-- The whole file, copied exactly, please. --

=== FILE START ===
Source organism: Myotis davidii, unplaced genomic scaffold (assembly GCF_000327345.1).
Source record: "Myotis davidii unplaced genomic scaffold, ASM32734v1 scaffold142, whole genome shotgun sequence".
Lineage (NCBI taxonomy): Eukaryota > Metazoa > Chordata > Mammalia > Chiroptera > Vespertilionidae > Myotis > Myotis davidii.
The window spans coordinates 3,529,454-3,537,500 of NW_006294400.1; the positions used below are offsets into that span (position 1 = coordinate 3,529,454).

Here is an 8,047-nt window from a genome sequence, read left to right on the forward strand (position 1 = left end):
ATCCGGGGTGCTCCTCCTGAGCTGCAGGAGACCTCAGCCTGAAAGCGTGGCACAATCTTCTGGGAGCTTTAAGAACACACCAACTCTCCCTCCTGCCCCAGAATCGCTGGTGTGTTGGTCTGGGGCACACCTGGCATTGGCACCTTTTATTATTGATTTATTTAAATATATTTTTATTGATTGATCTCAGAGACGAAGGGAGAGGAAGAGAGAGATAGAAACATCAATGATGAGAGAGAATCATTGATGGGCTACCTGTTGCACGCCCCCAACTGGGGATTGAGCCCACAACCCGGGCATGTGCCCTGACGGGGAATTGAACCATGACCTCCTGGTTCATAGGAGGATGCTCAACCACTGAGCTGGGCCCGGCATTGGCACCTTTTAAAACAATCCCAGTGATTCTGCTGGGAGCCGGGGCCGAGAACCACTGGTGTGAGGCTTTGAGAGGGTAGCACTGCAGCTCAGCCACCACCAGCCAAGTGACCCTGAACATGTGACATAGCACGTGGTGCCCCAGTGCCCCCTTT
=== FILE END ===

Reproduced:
Source organism: Myotis davidii, unplaced genomic scaffold (assembly GCF_000327345.1).
Source record: "Myotis davidii unplaced genomic scaffold, ASM32734v1 scaffold142, whole genome shotgun sequence".
Lineage (NCBI taxonomy): Eukaryota > Metazoa > Chordata > Mammalia > Chiroptera > Vespertilionidae > Myotis > Myotis davidii.
The window spans coordinates 3,529,454-3,537,500 of NW_006294400.1; the positions used below are offsets into that span (position 1 = coordinate 3,529,454).

Here is an 8,047-nt window from a genome sequence, read left to right on the forward strand (position 1 = left end):
ATCCGGGGTGCTCCTCCTGAGCTGCAGGAGACCTCAGCCTGAAAGCGTGGCACAATCTTCTGGGAGCTTTAAGAACACACCAACTCTCCCTCCTGCCCCAGAATCGCTGGTGTGTTGGTCTGGGGCACACCTGGCATTGGCACCTTTTATTATTGATTTATTTAAATATATTTTTATTGATTGATCTCAGAGACGAAGGGAGAGGAAGAGAGAGATAGAAACATCAATGATGAGAGAGAATCATTGATGGGCTACCTGTTGCACGCCCCCAACTGGGGATTGAGCCCACAACCCGGGCATGTGCCCTGACGGGGAATTGAACCATGACCTCCTGGTTCATAGGAGGATGCTCAACCACTGAGCTGGGCCCGGCATTGGCACCTTTTAAAACAATCCCAGTGATTCTGCTGGGAGCCGGGGCCGAGAACCACTGGTGTGAGGCTTTGAGAGGGTAGCACTGCAGCTCAGCCACCACCAGCCAAGTGACCCTGAACATGTGACATAGCACGTGGTGCCCCAGTGCCCCCTTT